Lars and the Real Girl
MGM // PG-13 // October 26, 2007
Review by Brian Orndorf | posted October 26, 2007
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If there was a moment where the wit of "Lars and the Real Girl" melts into genuine sympathy for the zany antics offered, it was lost on me. This is a perfectly pleasant collection of quirk, but once it tries to engage the heart, the film seriously oversteps its boundaries.

Lars Lindstrom (Ryan Gosling) is a shy young man with furious social disorders. While his family (including Paul Schneider and Emily Mortimer) attempts to get Lars to open up, nothing seems to work. One day, Lars announces that he's found a girlfriend, leading to much excitement and anticipation around his small town. Turns out, the new love interest is a rubber sex doll, and Lars is convinced she's real. When a compassionate doctor (Patricia Clarkson) suggests the town allow Lars time to work out his fantasy, the community complies, soon falling in love with the doll and the comfort she brings to Lars.

"Lars" is a delicate film, double-dutching between outrageous comedy and earnest sentiment to a dizzying degree; I was at a complete loss how to react to this fractured fairy tale. I guess sweetness seems to be its main export, if you don't stare at the "sex doll" part of the synopsis. Director Craig Gillespie ("Mr. Woodcock," or at least parts of it) treads very cautiously with this material, inching the plot forward, afraid to lose his audience if the stranger edges of the film start to become focal points; it's a halfway successful directorial job.

"Lars" manages to hit a contented rhythm spreading around eccentricity with small-town care. There's nothing untoward with Lars and his interaction with the sex doll. The broken man uses "Bianca" as a crutch to get himself back into the whitewater rapids of humanity, and the concept of the film is a winner. Gillespie directly confronts Lars's anxiety with his fellow man, carefully separating the cutesy, sitcom jokes (Bianca showing up at the dinner table or at a party) with darker, diseased tones to Lars's infirmity. The psychological leaps are easy to make.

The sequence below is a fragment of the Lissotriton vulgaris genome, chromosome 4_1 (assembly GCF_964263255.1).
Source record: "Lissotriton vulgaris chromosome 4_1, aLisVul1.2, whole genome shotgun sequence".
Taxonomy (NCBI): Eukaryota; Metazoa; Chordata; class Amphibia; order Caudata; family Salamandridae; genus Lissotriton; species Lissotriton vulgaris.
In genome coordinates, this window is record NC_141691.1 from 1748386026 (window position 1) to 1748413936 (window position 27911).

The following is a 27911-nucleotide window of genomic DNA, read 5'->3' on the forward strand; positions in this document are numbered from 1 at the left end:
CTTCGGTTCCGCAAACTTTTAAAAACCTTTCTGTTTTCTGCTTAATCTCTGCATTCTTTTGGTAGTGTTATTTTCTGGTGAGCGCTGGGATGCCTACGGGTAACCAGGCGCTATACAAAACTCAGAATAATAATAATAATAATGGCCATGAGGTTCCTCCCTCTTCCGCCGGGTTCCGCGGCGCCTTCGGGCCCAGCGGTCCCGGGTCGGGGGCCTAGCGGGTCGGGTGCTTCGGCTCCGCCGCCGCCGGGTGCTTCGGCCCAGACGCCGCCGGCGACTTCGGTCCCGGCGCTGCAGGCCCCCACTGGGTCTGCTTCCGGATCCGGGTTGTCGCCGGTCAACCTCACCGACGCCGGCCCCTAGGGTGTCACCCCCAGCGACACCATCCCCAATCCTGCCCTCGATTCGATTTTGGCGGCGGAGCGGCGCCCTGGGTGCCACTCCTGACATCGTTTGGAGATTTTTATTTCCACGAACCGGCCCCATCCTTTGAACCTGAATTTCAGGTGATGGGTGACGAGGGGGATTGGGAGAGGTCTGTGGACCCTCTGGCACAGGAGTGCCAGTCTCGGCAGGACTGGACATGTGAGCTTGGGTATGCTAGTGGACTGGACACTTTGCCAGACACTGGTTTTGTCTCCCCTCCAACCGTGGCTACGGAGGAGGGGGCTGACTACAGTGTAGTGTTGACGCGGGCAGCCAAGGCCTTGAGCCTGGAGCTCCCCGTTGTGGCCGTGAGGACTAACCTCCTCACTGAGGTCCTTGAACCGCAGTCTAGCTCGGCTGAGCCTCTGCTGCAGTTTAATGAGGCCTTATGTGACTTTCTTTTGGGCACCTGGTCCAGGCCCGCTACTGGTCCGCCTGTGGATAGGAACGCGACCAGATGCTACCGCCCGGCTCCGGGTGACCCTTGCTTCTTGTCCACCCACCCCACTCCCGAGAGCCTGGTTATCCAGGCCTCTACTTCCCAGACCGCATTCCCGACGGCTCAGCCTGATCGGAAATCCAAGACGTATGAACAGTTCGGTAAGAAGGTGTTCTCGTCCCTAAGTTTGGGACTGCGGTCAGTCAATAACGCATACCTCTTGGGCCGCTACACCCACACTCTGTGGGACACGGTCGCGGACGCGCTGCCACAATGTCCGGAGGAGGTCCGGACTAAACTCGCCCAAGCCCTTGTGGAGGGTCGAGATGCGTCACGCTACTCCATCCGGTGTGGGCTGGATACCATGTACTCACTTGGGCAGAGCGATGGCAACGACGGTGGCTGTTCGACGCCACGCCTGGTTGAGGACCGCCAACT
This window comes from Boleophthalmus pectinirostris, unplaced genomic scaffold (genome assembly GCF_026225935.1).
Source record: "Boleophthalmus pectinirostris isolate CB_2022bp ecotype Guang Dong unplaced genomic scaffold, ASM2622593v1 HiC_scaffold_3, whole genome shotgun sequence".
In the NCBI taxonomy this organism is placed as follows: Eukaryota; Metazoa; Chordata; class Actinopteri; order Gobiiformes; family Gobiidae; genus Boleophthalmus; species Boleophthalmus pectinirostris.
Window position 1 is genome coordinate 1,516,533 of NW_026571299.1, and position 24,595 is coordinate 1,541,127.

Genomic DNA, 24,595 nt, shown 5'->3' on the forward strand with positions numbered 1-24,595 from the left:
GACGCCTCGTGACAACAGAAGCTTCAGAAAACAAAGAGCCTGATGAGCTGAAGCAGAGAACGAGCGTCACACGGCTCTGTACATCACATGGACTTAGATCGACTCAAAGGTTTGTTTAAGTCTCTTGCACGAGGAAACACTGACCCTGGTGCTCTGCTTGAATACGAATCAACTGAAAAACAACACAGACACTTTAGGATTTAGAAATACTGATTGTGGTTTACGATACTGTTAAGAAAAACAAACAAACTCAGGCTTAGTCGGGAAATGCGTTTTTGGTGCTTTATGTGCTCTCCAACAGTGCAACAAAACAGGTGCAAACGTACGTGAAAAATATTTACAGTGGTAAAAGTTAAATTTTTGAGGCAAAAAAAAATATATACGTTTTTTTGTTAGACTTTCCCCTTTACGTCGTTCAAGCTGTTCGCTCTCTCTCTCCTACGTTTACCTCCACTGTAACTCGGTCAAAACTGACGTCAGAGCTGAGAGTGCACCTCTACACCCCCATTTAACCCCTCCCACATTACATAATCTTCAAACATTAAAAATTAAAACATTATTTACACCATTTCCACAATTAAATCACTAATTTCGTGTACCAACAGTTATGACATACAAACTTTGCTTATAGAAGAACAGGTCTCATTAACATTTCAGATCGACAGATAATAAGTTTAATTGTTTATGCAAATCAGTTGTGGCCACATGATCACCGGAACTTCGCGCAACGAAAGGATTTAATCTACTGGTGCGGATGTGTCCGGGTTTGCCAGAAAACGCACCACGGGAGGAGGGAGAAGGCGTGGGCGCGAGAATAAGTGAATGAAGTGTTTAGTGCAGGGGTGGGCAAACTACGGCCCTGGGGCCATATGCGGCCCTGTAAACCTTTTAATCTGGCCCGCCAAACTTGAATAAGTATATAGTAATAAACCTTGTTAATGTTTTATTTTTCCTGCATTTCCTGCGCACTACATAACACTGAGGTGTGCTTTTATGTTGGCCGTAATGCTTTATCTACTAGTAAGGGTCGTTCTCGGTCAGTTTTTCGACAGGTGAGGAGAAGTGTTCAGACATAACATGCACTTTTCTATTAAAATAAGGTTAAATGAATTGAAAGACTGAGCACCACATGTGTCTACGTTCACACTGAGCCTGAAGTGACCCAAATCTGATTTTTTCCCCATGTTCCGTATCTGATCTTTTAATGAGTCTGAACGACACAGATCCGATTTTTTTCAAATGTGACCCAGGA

What's harder to digest is Ryan Gosling. Once again, Gosling forgoes an innovative, wide-open take on a character for trite insular rumbling, and his choice is all wrong. The supporting cast members are all aces in subtle, empathetic turns, especially Schneider as the guilt-wracked older brother and Kelli Garner as Lars's sugary secret admirer. Extras points are handed to the cast for appearing with little to no makeup, thus furthering Gillespie's questionable evocation of Midwestern snowbound isolation.

But Gosling? He's a flannelled laundry pile with a porn star moustache, overdosing on uncut gravitas to such a foolish degree he takes himself right out of the movie's fantastical ambiance. He twitches and blinks where everyone else in the film is trying to build something. Gosling's lazy, nauseating dependence on method mope robs "Lars" of the life it's straining to maintain, not to mention his clouded delivery fusses with emotional dials that are never able to be tuned correctly. "Lars" needed an actor of unusual poise and ease with oddity. Gosling is not that deep, and his continued free-fall descent into look-at-me acting has reached a saturation point he should be worried about.

If I went by the reaction of the audience at the screening I attended, "Lars and the Real Girl" is a riotous endeavor from start to finish. However, I don't believe the movie was created with that one-note result in mind. Gillespie wants the viewer to care about Bianca and Lars beyond the superficiality of comedy, but the film's quaking, unsteady delivery confuses that objective repeatedly. It a patchy movie, but considering the obvious button-pushing twang of the plot, I'm stunned there's anything in this film to praise.



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